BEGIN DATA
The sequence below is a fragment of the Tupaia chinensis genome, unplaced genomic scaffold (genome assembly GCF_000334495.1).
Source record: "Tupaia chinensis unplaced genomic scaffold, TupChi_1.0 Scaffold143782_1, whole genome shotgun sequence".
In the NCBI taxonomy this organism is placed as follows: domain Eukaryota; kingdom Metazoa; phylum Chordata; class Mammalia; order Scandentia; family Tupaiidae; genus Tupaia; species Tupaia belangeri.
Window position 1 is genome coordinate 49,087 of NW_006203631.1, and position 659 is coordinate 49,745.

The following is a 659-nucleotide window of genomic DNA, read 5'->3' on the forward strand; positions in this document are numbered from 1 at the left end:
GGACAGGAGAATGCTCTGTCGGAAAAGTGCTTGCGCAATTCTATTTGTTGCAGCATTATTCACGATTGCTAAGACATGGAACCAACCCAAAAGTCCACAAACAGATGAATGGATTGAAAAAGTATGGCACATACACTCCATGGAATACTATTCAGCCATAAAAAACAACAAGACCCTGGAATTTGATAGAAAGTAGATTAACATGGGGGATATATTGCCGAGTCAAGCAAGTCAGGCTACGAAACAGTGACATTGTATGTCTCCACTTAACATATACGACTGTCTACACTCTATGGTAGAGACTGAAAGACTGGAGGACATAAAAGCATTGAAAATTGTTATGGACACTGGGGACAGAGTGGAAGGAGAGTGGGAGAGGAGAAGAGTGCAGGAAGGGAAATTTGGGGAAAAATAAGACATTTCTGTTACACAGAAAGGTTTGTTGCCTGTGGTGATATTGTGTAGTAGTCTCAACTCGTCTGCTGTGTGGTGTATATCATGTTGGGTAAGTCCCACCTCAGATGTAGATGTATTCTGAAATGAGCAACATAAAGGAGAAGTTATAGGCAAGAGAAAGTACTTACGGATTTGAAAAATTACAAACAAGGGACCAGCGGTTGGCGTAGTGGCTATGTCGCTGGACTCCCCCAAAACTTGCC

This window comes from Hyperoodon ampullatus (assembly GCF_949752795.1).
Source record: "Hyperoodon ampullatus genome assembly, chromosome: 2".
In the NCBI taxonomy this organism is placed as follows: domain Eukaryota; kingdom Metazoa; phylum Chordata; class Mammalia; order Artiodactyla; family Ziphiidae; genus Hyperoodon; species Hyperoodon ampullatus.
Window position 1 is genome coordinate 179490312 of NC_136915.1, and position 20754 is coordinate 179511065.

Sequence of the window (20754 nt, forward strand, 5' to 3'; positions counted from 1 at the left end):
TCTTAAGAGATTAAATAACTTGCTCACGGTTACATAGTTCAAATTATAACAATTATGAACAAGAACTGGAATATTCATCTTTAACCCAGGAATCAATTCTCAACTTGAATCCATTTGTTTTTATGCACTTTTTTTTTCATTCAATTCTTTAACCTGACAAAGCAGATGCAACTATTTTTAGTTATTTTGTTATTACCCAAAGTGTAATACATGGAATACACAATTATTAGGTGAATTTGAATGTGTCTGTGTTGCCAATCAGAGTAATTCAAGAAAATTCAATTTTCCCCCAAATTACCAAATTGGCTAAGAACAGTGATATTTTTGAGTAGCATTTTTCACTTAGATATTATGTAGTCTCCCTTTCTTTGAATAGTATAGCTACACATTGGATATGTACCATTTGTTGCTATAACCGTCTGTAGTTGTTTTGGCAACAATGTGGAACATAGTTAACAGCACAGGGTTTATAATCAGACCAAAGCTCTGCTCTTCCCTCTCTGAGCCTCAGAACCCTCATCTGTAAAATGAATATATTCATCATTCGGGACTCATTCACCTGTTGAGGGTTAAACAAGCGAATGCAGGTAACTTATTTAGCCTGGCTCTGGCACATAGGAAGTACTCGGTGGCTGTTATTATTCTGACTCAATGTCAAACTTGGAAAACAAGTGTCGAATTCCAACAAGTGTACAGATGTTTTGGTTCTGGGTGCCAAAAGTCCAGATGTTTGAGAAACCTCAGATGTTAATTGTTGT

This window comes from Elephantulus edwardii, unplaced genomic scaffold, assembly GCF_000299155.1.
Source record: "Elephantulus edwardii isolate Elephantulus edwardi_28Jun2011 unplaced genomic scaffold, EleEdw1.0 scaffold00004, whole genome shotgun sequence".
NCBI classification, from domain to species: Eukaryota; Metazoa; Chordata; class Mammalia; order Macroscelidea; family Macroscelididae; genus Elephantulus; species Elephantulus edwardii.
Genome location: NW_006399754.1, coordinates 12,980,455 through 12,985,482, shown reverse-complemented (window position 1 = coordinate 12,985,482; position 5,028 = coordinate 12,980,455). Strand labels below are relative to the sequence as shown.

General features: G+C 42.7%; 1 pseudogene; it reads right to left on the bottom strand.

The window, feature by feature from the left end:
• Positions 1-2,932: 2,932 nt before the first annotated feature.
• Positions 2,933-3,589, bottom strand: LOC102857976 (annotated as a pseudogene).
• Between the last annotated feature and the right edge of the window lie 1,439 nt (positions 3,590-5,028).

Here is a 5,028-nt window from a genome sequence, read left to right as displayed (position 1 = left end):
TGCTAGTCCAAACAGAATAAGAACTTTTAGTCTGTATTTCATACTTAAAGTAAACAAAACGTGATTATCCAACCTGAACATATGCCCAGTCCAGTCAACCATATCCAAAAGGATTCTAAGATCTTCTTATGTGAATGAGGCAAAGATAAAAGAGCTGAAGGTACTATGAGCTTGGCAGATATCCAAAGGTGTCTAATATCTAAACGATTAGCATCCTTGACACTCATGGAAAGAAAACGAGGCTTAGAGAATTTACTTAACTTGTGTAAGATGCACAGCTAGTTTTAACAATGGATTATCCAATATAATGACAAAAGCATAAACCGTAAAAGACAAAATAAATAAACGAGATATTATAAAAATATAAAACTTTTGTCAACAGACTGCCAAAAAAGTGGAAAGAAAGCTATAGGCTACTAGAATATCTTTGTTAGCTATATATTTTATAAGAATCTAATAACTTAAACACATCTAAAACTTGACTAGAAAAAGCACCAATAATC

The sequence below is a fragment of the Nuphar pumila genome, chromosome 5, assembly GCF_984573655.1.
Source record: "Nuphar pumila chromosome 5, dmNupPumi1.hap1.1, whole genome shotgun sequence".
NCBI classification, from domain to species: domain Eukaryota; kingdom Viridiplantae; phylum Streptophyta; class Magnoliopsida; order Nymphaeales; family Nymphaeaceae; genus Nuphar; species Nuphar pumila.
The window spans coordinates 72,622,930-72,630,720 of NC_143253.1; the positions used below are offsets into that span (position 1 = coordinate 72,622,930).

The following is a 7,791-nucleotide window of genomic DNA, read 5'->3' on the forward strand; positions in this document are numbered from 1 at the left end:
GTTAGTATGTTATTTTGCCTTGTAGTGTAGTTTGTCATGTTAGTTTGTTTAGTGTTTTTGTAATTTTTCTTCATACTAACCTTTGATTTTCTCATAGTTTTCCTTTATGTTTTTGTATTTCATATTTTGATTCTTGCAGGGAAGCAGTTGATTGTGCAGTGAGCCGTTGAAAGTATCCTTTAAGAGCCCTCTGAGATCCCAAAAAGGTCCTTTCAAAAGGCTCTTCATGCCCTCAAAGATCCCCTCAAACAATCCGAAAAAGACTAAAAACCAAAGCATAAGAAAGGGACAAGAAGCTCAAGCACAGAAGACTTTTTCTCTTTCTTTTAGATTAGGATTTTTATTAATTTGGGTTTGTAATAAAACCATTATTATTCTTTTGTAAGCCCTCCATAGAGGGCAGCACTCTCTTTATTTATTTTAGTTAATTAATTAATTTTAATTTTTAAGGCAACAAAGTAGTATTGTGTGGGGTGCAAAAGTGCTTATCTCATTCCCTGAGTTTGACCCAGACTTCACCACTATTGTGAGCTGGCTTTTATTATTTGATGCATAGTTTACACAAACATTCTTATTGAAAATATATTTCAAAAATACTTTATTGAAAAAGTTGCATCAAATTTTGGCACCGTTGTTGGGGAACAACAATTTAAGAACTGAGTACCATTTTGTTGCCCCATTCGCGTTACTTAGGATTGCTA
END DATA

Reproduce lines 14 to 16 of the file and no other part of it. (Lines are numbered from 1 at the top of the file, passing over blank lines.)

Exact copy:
Source record: "Elephantulus edwardii isolate Elephantulus edwardi_28Jun2011 unplaced genomic scaffold, EleEdw1.0 scaffold00004, whole genome shotgun sequence".
NCBI classification, from domain to species: Eukaryota; Metazoa; Chordata; class Mammalia; order Macroscelidea; family Macroscelididae; genus Elephantulus; species Elephantulus edwardii.
Genome location: NW_006399754.1, coordinates 12,980,455 through 12,985,482, shown reverse-complemented (window position 1 = coordinate 12,985,482; position 5,028 = coordinate 12,980,455). Strand labels below are relative to the sequence as shown.